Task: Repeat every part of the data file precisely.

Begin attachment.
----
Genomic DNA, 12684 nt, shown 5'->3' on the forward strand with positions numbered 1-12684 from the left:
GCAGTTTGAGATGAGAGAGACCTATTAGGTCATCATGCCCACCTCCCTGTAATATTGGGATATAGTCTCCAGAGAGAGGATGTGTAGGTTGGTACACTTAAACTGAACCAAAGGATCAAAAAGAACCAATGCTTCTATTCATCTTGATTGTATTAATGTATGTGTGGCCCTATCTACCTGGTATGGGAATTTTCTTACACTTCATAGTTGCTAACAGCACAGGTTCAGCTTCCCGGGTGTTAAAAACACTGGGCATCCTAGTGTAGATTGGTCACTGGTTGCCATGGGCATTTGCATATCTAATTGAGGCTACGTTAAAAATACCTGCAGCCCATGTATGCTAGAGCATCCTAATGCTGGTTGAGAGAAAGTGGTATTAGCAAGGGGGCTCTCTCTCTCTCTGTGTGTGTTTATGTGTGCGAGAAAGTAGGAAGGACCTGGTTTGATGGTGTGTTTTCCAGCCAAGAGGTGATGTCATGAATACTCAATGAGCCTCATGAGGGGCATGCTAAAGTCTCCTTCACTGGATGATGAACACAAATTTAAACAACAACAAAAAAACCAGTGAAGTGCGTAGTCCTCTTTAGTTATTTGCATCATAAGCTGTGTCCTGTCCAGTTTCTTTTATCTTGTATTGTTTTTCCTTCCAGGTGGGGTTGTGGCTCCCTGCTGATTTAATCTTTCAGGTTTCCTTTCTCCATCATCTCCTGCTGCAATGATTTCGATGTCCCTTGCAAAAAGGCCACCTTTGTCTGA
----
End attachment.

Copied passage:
Genomic DNA, 12684 nt, shown 5'->3' on the forward strand with positions numbered 1-12684 from the left:
GCAGTTTGAGATGAGAGAGACCTATTAGGTCATCATGCCCACCTCCCTGTAATATTGGGATATAGTCTCCAGAGAGAGGATGTGTAGGTTGGTACACTTAAACTGAACCAAAGGATCAAAAAGAACCAATGCTTCTATTCATCTTGATTGTATTAATGTATGTGTGGCCCTATCTACCTGGTATGGGAATTTTCTTACACTTCATAGTTGCTAACAGCACAGGTTCAGCTTCCCGGGTGTTAAAAACACTGGGCATCCTAGTGTAGATTGGTCACTGGTTGCCATGGGCATTTGCATATCTAATTGAGGCTACGTTAAAAATACCTGCAGCCCATGTATGCTAGAGCATCCTAATGCTGGTTGAGAGAAAGTGGTATTAGCAAGGGGGCTCTCTCTCTCTCTGTGTGTGTTTATGTGTGCGAGAAAGTAGGAAGGACCTGGTTTGATGGTGTGTTTTCCAGCCAAGAGGTGATGTCATGAATACTCAATGAGCCTCATGAGGGGCATGCTAAAGTCTCCTTCACTGGATGATGAACACAAATTTAAACAACAACAAAAAAACCAGTGAAGTGCGTAGTCCTCTTTAGTTATTTGCATCATAAGCTGTGTCCTGTCCAGTTTCTTTTATCTTGTATTGTTTTTCCTTCCAGGTGGGGTTGTGGCTCCCTGCTGATTTAATCTTTCAGGTTTCCTTTCTCCATCATCTCCTGCTGCAATGATTTCGATGTCCCTTGCAAAAAGGCCACCTTTGTCTGA